Were a violent criminal to break into his Texas home—“I’d rather not say where, I’m keeping them guessing,” he demurred—“I can only use one at time, and I’d have to use that one very well.”
Noir added that his mushrooming gun collection, which has become something of an obsession, “doesn’t make your bank account happy.”
Yet before that fateful day years ago when his friend invited him to a Houston area firing range, “I was pretty anti-gun—more based on ignorance than actual experience,” said Noir, who grew up “in an apartment complex that was pretty shitty” in Houston’s economically depressed Alief neighborhood before his single mom, a registered nurse, moved to suburban Sugar Land and made very sure that he studied hard in school.
Noir’s estranged father, a chef and caterer, didn’t live with the family or spend any time with him, he said, until they started developing a relationship relatively recently.
“My fear of firearms came through the media,” Noir explained. “Generally speaking, my relationship with firearms was through local news, when somebody did something bad with it”—that is, incessant reports of Houston’s inner-city gang violence in the local news tradition of if-it-bleeds-it-leads. “Firearms just scared me a little bit, and I wanted nothing to do with them.”
What’s more, Noir added, “I didn’t want to be typecast as a young black man with a gun, engaged in nefarious activity. I grew up in an era where the idea of a black man with a gun was seen as a bad thing.”
In a bit of serendipity, however, Noir’s frequent YouTube videos on gun culture and gun rights coincided in 2013 with the 5-million-member NRA’s recruitment drive to bring blacks and Latinos into the gun-toting fold.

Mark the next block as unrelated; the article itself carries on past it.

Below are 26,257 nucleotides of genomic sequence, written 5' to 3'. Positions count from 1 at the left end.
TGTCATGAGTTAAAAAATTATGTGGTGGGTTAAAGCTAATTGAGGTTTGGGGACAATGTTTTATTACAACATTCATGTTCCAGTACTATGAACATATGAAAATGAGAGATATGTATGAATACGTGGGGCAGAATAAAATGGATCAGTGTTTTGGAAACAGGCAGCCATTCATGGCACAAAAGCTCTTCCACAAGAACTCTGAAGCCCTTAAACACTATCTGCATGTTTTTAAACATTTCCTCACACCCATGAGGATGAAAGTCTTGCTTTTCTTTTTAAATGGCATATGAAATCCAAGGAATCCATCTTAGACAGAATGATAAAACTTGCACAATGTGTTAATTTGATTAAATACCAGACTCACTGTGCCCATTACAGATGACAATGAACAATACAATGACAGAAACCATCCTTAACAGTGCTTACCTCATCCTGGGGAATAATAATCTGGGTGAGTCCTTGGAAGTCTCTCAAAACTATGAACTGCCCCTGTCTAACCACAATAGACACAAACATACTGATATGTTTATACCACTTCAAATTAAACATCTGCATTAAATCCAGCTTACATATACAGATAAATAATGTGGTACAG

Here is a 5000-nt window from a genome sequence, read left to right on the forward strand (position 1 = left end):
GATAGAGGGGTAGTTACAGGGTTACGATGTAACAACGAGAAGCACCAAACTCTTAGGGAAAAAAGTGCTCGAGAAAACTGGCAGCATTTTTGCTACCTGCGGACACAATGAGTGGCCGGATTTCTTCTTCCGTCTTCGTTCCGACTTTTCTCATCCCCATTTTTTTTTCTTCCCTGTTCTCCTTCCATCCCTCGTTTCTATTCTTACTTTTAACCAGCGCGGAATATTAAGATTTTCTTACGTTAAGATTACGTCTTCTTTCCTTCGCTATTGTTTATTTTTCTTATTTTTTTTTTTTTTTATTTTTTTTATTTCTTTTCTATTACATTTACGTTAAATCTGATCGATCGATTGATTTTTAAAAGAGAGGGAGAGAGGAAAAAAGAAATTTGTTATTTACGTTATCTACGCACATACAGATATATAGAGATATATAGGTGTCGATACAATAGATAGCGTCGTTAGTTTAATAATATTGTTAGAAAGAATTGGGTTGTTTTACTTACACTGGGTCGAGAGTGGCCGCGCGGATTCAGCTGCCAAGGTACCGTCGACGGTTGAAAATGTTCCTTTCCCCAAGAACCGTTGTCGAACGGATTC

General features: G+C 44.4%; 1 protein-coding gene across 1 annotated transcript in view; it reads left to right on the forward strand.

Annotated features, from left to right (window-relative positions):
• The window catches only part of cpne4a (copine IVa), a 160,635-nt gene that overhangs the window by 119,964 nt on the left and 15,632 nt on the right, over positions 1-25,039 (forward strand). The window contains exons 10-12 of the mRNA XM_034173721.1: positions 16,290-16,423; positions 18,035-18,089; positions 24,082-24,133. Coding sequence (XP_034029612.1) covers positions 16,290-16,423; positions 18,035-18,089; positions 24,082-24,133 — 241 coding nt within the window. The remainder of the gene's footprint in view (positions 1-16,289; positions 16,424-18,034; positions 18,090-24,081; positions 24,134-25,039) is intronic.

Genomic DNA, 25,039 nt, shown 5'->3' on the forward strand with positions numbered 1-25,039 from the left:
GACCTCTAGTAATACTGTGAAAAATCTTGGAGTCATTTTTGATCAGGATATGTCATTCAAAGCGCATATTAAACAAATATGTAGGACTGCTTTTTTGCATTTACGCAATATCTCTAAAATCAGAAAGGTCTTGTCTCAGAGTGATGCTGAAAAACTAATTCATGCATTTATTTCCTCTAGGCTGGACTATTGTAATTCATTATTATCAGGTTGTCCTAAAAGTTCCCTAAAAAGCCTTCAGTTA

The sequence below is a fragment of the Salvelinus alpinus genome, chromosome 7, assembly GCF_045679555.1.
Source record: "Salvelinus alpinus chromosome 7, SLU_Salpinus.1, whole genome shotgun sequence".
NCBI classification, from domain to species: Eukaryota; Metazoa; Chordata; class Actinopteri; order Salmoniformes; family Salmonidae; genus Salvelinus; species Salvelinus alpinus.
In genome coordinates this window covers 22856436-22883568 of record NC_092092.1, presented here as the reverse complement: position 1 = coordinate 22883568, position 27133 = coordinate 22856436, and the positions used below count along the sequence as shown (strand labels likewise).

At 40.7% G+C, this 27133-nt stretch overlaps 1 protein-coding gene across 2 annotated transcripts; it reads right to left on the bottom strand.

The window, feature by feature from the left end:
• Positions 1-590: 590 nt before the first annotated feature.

Noir rejects the notion that the NRA—which was practically mute in July 2016 when a Minnesota cop shot and killed African-American gun-owner Philando Castile, who had a concealed-carry permit, as he reached for his ID—is a bastion of “old, fat white guys,” where minorities are not especially welcome, and blamed the mainstream media for perpetuating this fiction.
He pointed to HBO satirist John Oliver’s recent Last Week Tonight segment lampooning NRA TV, which neglected to feature the pro-gun stylings of Colion Noir.
“Why did he ignore the most popular figure on the channel?” Noir demanded.
Still, Noir—a Trump voter who describes himself as “right-of-center” politically—obviously knows what it’s like to be black in a majority-white culture, and compelled to interact with the law enforcement community.
“I can tell you that I have been pulled over a million times,” Noir said, “because I have this thing I love to do called speeding… My love for firearms is only overshadowed by my love for fast cars, and I’ve had plenty of encounters with police officers—some black, a lot of them white, some you’d say are typical racists and some not. I can probably point to two occasions where I’ve had a bad experience with cops. There are some cops that are just assholes. There are some cops that are flat-out racists, and there are cops that are potential murderers…
“You can’t say they’re all good. They’re not,” he continued. “I’m very cognizant of my reality as a young black man. I have to take extra caution in the way I handle police stops. When I get pulled over, my license and my concealed-carry license are already out, and as soon as I pull over, my windows go down, and my hands are on the steering wheel.”
Noir recalled one such stop, however, where he and the cop spent a friendly half-hour discussing the finer points of firearms. “But he still gave me a ticket, which was extremely upsetting.”
Noir, who these days is a standout in large part because he’s an African American in a largely white milieu, eagerly agreed when an NRA official phoned to offer him the gig.
He has spent the past five years as a niche celebrity for the propaganda arm of the politically intimidating gun rights advocacy and firearms industry lobbying organization that spends millions of dollars every election cycle supporting and opposing incumbents and challengers based on their adherence to the NRA’s uncompromising creed.
Surprisingly, Noir said he remains somewhat baffled by his unlikely path in life. How did he happen to become one of the nation’s more prominent gun rights advocates?
“If I had the answer to that, I’d probably stop doing what I’m doing,” he replied. “Your guess is as good as mine, to be honest. Even to this day, I’m still wondering how I got where I am right now.”